It becomes clear that while this practice was common among the nations, it was not commanded by YHWH.
Exceptions to the Rule?
Of course, the careful reader will immediately think of two exceptions, Abraham and Jepthah. Given what has been read above, there must be a contextual light given by which these other examples should be read. I have written on the “near” sacrifice of Isaac by his father Abraham here, but suffice it to say that the purpose of this act is clarified in Scripture, not as a demand for a child sacrifice, but both as a test of Abraham’s faith and a foreshadowing of what was to come in Jesus.
The story of Jepthah takes place in the book of Judges. A dark book, recounting a time of wickedness in Israel heretofore unknown. It is said to be a time when “everyone did what was right in their own eyes.” The book of Judges serves more as a cautionary tale than any form of prescriptive practice. Even the “heroes” of each narrative are flawed and failing. Jepthah is one such “hero”. We read in Judges 11 that he has been recruited by Israel to defeat the oppressive Ammonites. A crafty man, and an astute warrior, it seems that this judge of Israel will do well. Then we come to his tragic vow:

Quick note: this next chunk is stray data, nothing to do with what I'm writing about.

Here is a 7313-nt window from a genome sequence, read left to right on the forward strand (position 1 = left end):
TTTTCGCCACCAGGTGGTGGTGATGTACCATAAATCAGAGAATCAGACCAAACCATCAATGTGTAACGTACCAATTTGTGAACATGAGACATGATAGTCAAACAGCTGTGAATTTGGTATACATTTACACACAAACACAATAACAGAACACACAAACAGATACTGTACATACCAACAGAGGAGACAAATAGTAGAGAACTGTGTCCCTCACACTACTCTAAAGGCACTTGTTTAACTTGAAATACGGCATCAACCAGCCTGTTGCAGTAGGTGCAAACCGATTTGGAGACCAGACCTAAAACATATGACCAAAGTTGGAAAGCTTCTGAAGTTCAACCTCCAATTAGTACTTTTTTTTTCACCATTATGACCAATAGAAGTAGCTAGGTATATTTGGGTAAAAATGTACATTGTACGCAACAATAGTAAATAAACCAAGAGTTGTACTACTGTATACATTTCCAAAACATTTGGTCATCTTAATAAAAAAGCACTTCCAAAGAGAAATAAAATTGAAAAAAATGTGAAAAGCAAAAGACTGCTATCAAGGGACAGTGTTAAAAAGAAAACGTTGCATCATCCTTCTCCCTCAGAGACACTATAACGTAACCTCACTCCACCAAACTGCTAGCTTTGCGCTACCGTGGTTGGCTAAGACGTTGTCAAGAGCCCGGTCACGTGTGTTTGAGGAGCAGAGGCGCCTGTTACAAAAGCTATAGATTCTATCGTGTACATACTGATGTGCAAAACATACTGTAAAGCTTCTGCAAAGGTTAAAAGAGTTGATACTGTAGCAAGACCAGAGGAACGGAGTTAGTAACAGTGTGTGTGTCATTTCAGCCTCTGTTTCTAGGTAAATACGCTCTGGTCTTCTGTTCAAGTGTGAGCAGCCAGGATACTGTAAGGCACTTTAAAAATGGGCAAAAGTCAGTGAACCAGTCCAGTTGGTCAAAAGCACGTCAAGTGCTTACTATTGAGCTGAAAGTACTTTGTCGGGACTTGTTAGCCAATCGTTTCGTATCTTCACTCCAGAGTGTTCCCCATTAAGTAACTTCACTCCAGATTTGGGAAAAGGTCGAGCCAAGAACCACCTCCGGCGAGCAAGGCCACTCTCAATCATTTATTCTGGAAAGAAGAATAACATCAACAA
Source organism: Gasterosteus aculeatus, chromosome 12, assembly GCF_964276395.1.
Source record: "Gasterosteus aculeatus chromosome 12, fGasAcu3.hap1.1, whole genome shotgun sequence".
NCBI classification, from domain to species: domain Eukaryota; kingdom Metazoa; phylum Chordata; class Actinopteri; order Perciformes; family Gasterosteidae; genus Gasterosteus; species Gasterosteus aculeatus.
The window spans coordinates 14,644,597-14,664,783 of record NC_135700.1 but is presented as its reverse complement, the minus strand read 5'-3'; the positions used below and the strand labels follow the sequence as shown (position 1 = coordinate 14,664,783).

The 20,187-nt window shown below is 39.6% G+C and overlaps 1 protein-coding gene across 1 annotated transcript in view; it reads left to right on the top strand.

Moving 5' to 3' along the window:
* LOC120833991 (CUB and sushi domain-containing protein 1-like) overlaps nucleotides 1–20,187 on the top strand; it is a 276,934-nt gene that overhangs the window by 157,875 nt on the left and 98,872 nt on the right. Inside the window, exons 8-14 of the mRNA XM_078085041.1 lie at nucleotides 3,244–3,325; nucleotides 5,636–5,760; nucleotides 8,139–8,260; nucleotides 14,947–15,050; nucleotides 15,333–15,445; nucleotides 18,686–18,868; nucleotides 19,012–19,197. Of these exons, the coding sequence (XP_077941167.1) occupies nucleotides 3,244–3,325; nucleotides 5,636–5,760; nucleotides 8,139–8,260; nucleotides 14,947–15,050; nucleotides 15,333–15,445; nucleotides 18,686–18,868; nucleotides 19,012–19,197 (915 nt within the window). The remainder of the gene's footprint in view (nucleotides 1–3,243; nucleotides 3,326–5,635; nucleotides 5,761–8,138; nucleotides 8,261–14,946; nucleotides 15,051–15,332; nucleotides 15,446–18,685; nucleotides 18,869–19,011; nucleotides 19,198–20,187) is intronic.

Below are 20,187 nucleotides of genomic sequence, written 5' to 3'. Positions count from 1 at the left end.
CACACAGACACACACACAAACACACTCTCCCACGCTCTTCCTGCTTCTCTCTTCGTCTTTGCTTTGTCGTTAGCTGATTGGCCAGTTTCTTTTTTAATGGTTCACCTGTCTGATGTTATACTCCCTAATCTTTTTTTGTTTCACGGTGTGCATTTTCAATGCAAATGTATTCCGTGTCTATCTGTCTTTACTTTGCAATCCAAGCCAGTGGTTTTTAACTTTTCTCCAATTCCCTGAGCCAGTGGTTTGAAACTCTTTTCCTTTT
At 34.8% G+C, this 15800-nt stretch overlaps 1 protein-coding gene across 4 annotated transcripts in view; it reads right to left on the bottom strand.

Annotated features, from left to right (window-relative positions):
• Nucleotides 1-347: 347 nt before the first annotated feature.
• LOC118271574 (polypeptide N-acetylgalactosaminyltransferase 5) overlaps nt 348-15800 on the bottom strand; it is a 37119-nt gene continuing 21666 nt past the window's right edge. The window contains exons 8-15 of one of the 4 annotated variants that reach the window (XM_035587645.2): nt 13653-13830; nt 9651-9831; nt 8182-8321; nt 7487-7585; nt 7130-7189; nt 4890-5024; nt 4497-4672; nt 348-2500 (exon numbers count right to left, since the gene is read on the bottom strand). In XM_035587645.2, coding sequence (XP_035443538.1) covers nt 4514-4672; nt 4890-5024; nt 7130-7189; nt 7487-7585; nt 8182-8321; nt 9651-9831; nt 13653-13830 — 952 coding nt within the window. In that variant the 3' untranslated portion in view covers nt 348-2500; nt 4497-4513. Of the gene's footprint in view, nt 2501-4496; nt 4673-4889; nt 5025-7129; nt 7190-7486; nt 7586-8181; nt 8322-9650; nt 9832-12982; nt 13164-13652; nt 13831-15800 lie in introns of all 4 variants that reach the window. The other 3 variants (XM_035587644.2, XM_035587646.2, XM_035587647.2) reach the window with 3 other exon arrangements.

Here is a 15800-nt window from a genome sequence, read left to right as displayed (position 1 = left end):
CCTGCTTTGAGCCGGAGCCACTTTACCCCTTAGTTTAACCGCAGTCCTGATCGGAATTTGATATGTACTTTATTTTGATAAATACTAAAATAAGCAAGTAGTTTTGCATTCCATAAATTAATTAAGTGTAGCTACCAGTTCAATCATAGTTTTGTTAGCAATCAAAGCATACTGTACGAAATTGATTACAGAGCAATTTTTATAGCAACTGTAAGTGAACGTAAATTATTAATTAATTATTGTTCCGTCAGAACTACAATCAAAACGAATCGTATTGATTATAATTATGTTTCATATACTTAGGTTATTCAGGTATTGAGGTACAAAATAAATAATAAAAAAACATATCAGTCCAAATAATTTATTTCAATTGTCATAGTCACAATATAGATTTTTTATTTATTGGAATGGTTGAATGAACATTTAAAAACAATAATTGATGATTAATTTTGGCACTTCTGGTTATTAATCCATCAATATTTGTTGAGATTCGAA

“And Jephthah made a vow to the Lord and said, ‘If you will give the Ammonites into my hand, then whatever comes out from the doors of my house to meet me when I return in peace from the Ammonites shall be the Lord’s, and I will offer it up for a burnt offering’…. Then Jephthah came to his home at Mizpah. And behold, his daughter came out to meet him with tambourines and with dances. She was his only child; besides her he had neither son nor daughter.” (Jdg. 11:30-31;34)
Much discussion has gone into what exactly happened here. Some surmise that Jepthah did not sacrifice his daughter in the sense of killing her, but rather devoted her to virginal service in the tabernacle. I do not believe this to be the case. There is nothing in the text to suggest that this sacrifice was any different than the standard use of the term throughout to the rest of the Hebrew Bible. What’s more, the act of child sacrifice was common among the Ammonites and the entire theme of the book of Judges is one wherein the Israelites are conforming to the habits of their oppressors. Additionally, there is no command from YHWH for Jepthah to make this vow. His actions are rash and troubling, but this example does not contain a request for human sacrifice from YHWH.